The FDA approved ruxolitinib (Jakafi) for the treatment of patients 12 years or older with steroid-refractory acute graft-versus-host disease (GVHD), according to Incyte, the manufacturer of the JAK1/JAK2 inhibitor.
This is the first – and only – drug to be approved in this space.
“For the first time, patients with steroid-refractory acute GVHD, and the physicians that treat them, have an FDA-approved treatment for this serious disease,” stated Hervé Hoppenot, chief executive officer, Incyte, in a statement.
“This approval is also an important milestone for Incyte, as it marks the third indication for Jakafi in the United States, further underscoring Incyte’s commitment to delivering innovative medicines for patients in need. We are proud of the impact Jakafi has had on patients’ lives to-date and are dedicated to advancing our ongoing research in JAK inhibition to serve more GVHD patients in the future.”
The approval is based off results from the open-label, single-arm, multicenter REACH1 trial, which examined ruxolitinib in combination with corticosteroids in patients who had steroid-refractory grade II to IV acute GVHD. The trial included 71 patients – 49 who were refractory to steroids alone, 12 who had 2 or more prior GVHD treatments, and 10 who did not meet the FDA criteria for GVHD. Patients were given 5 mg of ruxolitinib twice a day. If patients did not have any toxicities, their dosage could be increased to 10 mg twice a day.
Researchers on the REACH1 trial evaluated the drug’s efficacy based on the day 28 overall response rate (ORR), which was defined as a complete response (CR), very good partial response, or partial response based on the Center for International Blood and Marrow Transplant Research (CIBMTR). For the group that was refractory to steroids alone, there was a 57% ORR, and a 31% CR.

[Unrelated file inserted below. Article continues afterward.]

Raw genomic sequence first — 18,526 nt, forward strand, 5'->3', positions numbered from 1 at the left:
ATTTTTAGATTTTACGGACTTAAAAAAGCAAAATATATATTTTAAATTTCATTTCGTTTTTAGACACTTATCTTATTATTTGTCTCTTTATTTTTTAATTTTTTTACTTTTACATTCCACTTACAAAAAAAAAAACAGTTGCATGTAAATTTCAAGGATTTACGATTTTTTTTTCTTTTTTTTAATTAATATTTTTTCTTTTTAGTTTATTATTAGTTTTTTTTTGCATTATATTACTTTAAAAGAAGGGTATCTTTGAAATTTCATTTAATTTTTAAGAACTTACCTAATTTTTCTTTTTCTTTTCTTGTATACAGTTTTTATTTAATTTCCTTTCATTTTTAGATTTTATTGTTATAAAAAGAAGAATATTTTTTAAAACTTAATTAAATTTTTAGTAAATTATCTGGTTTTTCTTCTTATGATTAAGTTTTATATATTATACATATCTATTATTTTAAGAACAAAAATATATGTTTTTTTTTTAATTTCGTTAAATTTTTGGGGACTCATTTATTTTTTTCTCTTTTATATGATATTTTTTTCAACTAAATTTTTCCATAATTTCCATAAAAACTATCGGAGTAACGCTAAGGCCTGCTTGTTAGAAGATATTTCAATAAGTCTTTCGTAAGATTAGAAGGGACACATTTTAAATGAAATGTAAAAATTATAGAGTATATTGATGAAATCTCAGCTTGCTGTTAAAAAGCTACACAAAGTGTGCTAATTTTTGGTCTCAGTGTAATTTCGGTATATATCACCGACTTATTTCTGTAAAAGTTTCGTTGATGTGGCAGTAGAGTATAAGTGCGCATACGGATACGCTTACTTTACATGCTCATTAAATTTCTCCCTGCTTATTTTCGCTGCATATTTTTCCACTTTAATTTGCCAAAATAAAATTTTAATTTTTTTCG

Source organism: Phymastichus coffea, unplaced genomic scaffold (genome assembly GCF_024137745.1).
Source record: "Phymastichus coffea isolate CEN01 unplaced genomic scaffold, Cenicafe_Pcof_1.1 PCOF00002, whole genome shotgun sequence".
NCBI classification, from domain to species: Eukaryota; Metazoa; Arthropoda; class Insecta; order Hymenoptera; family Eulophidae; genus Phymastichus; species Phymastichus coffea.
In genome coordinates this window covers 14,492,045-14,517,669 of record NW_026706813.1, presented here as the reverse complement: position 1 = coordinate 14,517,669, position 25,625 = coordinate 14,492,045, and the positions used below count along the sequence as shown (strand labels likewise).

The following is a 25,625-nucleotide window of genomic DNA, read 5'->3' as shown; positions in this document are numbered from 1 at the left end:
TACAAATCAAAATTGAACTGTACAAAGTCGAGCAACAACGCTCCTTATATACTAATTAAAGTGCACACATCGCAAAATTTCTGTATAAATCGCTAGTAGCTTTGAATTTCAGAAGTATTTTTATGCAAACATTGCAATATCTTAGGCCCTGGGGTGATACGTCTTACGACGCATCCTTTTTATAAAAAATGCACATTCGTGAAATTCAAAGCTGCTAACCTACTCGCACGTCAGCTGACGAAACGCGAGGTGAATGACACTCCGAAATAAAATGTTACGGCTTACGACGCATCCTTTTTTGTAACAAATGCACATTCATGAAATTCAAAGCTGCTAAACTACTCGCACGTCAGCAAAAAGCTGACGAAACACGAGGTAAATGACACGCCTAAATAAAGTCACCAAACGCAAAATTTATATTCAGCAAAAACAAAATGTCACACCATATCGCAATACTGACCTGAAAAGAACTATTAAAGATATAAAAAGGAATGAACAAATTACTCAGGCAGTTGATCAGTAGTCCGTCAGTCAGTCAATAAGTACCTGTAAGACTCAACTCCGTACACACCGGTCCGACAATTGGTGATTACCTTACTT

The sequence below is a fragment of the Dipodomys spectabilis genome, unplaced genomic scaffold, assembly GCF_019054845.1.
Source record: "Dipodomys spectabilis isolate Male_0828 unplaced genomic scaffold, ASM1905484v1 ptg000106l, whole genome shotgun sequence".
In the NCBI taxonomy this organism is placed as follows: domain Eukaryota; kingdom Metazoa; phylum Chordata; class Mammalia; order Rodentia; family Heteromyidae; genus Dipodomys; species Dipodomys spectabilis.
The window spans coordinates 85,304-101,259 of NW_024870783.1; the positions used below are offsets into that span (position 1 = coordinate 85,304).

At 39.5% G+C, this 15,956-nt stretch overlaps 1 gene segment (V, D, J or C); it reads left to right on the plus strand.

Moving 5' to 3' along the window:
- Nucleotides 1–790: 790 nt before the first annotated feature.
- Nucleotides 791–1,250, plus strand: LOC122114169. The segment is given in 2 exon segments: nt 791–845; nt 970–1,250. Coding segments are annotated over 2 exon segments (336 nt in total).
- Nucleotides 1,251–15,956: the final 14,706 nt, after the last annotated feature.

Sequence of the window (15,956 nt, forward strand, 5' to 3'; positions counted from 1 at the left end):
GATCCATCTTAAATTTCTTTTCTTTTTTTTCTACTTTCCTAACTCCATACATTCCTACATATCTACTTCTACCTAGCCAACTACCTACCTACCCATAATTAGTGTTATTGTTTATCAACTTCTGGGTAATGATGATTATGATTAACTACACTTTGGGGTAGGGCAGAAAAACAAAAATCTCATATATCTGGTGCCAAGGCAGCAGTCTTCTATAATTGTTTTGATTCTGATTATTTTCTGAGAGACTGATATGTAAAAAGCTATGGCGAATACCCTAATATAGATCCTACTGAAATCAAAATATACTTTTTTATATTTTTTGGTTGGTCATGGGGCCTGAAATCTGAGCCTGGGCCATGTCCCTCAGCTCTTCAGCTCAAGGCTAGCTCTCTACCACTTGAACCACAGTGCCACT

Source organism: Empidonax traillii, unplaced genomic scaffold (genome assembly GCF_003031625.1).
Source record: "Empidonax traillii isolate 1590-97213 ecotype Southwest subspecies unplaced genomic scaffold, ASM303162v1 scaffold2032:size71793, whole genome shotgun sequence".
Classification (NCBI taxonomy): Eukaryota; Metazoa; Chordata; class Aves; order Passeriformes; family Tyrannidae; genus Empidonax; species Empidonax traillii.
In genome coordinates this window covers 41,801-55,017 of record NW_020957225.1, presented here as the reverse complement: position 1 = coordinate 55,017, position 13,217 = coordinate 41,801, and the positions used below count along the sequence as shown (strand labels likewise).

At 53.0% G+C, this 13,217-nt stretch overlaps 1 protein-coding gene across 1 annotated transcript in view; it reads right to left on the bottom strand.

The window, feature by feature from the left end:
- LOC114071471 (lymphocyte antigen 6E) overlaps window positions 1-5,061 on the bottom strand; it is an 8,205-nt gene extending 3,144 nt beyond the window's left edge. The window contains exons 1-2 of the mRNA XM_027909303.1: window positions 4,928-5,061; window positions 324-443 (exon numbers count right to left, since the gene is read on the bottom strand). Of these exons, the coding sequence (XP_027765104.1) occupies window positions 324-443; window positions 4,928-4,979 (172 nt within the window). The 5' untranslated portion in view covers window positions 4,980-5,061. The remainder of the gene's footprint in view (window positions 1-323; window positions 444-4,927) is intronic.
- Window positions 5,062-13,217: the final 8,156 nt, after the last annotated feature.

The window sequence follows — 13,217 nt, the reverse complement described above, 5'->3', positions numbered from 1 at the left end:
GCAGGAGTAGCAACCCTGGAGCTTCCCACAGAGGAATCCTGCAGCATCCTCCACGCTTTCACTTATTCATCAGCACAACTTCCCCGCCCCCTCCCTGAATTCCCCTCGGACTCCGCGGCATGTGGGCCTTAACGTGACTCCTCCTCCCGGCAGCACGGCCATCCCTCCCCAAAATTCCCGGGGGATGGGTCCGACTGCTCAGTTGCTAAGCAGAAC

Common adverse events (AEs) seen in the study were infections (55%) and edema (51%). Common laboratory abnormalities were anemia (75%), thrombocytopenia (75%), and neutropenia (58%).
“Every year in the United States, about half of the people who develop acute GVHD do not respond adequately to steroids, making it an extremely challenging disease to treat,” said Madan Jagasia, MBBS, MS, MMHC, a lead investigator on the REACH1 trial and professor of medicine, Vanderbilt University Medical Center, Department of Medicine, Division of Hematology-Oncology and Chief Medical Officer, Vanderbilt-Ingram Cancer Center, in a statement.
“While allogeneic stem cell transplants have the potential to transform people’s lives, the onset of acute GVHD can significantly impact their prognosis. I am excited that we now have Jakafi as a new treatment option for acute GVHD patients that do not respond to corticosteroids who, until now, have had limited choices.”
Talk about this article with nurses and others in the oncology community in the General Discussions
Oncology Nursing News discussion group.